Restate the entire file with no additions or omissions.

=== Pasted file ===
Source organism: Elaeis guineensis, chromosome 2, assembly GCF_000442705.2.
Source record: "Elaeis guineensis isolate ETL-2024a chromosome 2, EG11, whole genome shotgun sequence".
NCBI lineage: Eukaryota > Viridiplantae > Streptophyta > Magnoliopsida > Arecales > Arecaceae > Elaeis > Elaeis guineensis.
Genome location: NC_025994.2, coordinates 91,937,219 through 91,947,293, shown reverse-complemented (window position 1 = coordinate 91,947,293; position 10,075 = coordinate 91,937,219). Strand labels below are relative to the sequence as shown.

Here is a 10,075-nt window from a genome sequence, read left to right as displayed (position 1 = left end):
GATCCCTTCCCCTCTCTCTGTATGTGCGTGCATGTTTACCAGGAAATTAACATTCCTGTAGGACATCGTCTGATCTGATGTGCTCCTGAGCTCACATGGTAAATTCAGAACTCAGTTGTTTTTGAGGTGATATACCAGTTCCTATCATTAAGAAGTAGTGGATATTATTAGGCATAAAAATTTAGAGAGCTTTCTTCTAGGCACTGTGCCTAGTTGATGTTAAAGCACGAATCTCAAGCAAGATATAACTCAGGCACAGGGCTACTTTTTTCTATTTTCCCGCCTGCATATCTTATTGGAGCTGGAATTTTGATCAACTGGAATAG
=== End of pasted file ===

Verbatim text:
Source organism: Elaeis guineensis, chromosome 2, assembly GCF_000442705.2.
Source record: "Elaeis guineensis isolate ETL-2024a chromosome 2, EG11, whole genome shotgun sequence".
NCBI lineage: Eukaryota > Viridiplantae > Streptophyta > Magnoliopsida > Arecales > Arecaceae > Elaeis > Elaeis guineensis.
Genome location: NC_025994.2, coordinates 91,937,219 through 91,947,293, shown reverse-complemented (window position 1 = coordinate 91,947,293; position 10,075 = coordinate 91,937,219). Strand labels below are relative to the sequence as shown.

Here is a 10,075-nt window from a genome sequence, read left to right as displayed (position 1 = left end):
GATCCCTTCCCCTCTCTCTGTATGTGCGTGCATGTTTACCAGGAAATTAACATTCCTGTAGGACATCGTCTGATCTGATGTGCTCCTGAGCTCACATGGTAAATTCAGAACTCAGTTGTTTTTGAGGTGATATACCAGTTCCTATCATTAAGAAGTAGTGGATATTATTAGGCATAAAAATTTAGAGAGCTTTCTTCTAGGCACTGTGCCTAGTTGATGTTAAAGCACGAATCTCAAGCAAGATATAACTCAGGCACAGGGCTACTTTTTTCTATTTTCCCGCCTGCATATCTTATTGGAGCTGGAATTTTGATCAACTGGAATAG